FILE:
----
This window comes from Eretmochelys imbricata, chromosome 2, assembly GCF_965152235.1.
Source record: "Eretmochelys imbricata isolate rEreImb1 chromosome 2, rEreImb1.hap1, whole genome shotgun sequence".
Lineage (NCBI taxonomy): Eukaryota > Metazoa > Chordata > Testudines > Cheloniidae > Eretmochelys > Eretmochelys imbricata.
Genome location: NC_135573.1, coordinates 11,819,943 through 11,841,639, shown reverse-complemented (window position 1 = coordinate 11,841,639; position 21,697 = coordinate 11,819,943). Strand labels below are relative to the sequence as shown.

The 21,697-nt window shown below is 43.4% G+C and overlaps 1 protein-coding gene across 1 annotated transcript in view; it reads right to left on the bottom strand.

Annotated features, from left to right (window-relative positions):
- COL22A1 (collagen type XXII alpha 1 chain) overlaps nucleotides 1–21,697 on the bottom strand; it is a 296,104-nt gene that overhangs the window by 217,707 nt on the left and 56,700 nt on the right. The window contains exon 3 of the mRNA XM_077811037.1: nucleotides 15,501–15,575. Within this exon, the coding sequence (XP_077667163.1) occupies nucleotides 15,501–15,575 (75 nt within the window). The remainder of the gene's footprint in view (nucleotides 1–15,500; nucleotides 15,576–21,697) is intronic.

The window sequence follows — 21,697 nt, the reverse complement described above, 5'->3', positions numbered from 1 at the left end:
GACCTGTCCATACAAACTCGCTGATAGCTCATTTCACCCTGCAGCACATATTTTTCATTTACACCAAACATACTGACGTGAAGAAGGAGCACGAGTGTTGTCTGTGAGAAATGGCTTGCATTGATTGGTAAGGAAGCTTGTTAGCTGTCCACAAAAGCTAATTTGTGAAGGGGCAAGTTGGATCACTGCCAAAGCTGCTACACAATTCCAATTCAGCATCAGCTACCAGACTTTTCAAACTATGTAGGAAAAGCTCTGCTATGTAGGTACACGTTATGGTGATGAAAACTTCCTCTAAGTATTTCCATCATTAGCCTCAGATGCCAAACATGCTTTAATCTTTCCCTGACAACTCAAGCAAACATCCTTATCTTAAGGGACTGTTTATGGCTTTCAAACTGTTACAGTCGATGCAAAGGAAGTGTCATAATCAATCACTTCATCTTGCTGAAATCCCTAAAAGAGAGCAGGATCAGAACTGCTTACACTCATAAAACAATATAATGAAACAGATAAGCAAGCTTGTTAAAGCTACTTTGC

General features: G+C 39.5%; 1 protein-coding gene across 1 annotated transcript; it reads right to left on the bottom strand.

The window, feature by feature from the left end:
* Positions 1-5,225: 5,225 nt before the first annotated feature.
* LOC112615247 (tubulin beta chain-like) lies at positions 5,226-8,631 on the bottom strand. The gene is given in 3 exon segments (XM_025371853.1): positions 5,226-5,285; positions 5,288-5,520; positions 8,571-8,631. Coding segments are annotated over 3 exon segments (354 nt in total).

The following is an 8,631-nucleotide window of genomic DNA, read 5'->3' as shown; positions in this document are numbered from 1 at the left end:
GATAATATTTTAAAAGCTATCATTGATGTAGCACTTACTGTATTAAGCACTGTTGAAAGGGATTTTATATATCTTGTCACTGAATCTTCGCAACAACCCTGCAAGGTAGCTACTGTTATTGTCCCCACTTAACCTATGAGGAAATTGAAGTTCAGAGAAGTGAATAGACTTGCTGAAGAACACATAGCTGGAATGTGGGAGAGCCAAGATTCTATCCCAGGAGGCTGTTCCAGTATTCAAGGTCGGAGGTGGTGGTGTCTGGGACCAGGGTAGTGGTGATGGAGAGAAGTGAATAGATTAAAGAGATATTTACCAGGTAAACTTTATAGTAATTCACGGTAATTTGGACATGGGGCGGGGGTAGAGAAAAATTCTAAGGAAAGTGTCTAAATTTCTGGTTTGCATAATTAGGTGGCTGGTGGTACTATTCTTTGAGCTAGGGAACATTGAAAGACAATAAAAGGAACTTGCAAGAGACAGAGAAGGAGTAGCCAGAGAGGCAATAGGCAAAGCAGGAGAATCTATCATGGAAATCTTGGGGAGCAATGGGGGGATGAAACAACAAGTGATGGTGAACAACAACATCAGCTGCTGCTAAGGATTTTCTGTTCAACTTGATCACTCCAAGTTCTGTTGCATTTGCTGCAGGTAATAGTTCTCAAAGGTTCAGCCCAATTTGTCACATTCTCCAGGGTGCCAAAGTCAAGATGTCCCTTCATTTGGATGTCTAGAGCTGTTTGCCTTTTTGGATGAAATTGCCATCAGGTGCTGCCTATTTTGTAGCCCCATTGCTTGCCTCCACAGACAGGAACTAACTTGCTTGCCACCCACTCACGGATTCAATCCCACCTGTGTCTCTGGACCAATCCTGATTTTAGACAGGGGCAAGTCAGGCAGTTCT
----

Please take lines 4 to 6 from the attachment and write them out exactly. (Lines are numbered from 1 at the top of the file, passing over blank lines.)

Genome location: NC_135573.1, coordinates 11,819,943 through 11,841,639, shown reverse-complemented (window position 1 = coordinate 11,841,639; position 21,697 = coordinate 11,819,943). Strand labels below are relative to the sequence as shown.

The 21,697-nt window shown below is 43.4% G+C and overlaps 1 protein-coding gene across 1 annotated transcript in view; it reads right to left on the bottom strand.

Annotated features, from left to right (window-relative positions):